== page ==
The film opened in London in October 1962 and launched the most successful franchise in motion picture history, still going strong today. The following spring, 1963, American audiences first enjoyed one of the most memorable introductory lines in movie history: “Bond. James Bond.”
This adaptation of one of the spy novels penned by former British intelligence officer Ian Fleming was by no means a guaranteed hit. The star of the film, Sean Connery, was a relative newcomer, and the supporting cast members were not that well known either. Producers Harry Saltzman and Albert “Cubby” Broccoli purchased the rights to Fleming’s novels and hired director Terence Young (who went on to direct two more Bond pictures, From Russia with Love and Thunderball). Richard Maibaum, Johanna Harwood, and Berkely Mather wrote the screenplay.
The plot centers on an archvillain based in Jamaica who is plotting to disrupt a rocket launch at Cape Canaveral in Florida. Bond, however, is on the case, determined to foil the sinister plot. He is aided by the first of the “Bond girls,” Ursula Andress as Honey Ryder, who makes a memorable entrance emerging from the sea in a yellow bikini with a large knife on her belt. The dastardly Dr. No is played by distinguished character actor Joseph Wiseman, who had made an impression in such films as Detective Story and Viva Zapata! as well as in many acclaimed plays in the New York theater.
Behind the camera, Maurice Binder’s main titles and Monty Norman’s musical theme also became fixtures in the Bond series. Editor Peter Hunt also continued to work on the franchise, eventually graduating to the director’s chair with On Her Majesty’s Secret Service. Oscar-winning production designer Ken Adam went on to design Goldfinger, You Only Live Twice, Diamonds are Forever, The Spy Who Loved Me (for which he earned an Oscar nomination), and Moonraker. One of the wittiest touches that Adam included in Dr. No was his recreation of Goya’s famous painting of the Duke of Wellington, hanging on the wall of Dr. No’s lair. The painting had been stolen from the National Gallery in London the previous year and had not yet been recovered, so Adam’s decision to implicate Dr. No as the art thief was a sly inside joke.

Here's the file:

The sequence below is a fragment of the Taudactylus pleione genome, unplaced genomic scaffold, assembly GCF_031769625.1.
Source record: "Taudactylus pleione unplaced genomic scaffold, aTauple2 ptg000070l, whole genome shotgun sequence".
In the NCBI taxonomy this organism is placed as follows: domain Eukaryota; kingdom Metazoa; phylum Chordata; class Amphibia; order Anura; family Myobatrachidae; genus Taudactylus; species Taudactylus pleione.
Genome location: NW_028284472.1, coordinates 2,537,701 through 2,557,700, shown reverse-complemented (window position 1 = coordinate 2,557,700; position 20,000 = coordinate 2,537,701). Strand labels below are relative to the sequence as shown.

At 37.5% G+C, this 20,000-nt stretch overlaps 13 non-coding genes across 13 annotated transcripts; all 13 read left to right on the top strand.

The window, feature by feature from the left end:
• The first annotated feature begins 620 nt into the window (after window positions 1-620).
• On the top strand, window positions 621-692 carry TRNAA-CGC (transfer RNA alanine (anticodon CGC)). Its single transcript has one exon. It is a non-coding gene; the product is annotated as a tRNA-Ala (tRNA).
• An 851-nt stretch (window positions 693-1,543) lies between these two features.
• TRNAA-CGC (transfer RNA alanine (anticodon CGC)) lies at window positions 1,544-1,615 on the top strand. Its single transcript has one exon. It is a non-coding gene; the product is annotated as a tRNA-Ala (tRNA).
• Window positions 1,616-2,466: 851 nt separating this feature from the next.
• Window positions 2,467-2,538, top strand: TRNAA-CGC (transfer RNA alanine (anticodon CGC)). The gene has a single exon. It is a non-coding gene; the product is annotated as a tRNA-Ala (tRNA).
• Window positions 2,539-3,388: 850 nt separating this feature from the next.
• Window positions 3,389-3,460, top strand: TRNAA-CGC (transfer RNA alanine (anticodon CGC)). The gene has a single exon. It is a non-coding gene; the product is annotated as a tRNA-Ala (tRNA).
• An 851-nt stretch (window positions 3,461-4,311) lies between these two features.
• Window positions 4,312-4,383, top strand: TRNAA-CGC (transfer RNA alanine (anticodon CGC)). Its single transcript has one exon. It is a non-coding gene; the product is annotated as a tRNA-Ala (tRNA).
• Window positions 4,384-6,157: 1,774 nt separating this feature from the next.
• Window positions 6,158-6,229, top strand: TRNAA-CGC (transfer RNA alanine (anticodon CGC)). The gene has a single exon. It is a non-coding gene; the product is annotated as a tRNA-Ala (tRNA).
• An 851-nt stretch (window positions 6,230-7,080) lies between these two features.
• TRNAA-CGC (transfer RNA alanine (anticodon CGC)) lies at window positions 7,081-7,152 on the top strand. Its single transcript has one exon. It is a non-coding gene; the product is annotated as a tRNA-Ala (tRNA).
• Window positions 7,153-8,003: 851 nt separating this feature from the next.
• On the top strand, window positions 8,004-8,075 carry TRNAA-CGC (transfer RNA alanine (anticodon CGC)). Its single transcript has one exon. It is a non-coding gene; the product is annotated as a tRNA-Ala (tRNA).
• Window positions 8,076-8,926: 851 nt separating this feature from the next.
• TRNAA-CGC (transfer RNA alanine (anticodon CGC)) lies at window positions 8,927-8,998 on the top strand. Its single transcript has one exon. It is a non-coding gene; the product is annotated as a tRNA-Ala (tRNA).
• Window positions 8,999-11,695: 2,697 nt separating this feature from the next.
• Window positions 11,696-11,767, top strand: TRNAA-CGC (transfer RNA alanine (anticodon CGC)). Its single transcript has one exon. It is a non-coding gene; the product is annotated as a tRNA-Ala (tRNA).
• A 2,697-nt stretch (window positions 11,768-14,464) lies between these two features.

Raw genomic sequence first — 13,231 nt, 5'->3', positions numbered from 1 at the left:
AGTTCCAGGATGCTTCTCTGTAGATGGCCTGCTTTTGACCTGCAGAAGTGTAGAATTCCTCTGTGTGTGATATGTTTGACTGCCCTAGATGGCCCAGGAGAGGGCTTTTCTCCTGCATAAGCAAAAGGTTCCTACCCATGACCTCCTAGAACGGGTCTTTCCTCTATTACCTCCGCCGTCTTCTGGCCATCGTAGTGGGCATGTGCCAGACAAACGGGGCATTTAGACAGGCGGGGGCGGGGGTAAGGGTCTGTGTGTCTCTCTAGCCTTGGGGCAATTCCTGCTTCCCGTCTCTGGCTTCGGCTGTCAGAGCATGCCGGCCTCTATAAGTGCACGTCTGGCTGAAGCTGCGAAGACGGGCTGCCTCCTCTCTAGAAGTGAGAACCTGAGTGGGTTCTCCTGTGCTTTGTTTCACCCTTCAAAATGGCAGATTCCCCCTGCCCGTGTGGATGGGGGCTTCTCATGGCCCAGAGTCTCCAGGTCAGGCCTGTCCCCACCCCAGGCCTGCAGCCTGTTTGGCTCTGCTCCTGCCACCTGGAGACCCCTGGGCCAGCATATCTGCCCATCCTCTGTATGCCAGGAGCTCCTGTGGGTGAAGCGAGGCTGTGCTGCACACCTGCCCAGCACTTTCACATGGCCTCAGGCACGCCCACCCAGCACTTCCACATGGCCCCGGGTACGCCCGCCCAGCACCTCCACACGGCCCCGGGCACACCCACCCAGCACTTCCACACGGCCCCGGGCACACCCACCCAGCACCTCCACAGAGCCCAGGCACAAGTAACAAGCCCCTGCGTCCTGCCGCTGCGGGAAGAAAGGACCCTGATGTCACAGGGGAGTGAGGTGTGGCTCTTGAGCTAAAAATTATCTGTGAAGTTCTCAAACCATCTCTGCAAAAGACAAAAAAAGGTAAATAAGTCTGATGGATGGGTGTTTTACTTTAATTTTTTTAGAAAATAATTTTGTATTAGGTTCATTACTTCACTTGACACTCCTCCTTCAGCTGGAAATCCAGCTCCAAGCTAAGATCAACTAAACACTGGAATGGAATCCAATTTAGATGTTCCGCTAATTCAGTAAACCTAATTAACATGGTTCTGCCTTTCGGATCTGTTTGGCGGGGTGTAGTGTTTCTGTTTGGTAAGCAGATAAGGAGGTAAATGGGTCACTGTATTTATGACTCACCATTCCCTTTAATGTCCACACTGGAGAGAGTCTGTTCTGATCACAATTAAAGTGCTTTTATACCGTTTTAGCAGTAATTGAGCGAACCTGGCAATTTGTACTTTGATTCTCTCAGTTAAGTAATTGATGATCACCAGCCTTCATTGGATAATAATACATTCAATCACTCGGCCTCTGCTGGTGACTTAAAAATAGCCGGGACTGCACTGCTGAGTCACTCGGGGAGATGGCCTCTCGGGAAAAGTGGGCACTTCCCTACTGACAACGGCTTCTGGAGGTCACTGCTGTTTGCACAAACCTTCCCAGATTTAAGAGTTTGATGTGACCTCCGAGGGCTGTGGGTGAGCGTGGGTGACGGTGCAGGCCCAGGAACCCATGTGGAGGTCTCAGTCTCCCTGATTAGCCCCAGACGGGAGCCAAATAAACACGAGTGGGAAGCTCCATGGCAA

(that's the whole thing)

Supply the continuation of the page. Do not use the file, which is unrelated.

The distributors had some concerns about whether the film would pass the censorship office. The opening sequence in Jamaica, set to a calypso rendition of “Three Blind Mice,” was unusually violent for a film made in 1962, and the sexual innuendoes were also bold for the era. Indeed the Vatican condemned the movie as immoral. But it received a seal of approval from the MPAA in the United States. It may have helped that President John Kennedy, a fan of the Fleming novels, requested a private screening of Dr. No at the White House.
Variety praised “an entertaining piece of tongue-in-cheek hokum.” The London Sunday Times wrote, “The first of the James Bond films…has the air of knowing exactly what it is up to, and that has not been common in British thrillers since the day when Hitchcock took himself off to America.” More recently, Kim Newman of Empire magazine declared, “With a debut like this, it’s no wonder that it spawned one of the biggest franchises ever.”
Before the screening: a Bond trivia contest with choice prizes!
A word of caution: Beware the deadly tarantula!
Dr. No | Laemmle Anniversary Classics | Laemmle Royal Theatre | Dec 28
text courtesy of laemmle anniversary classics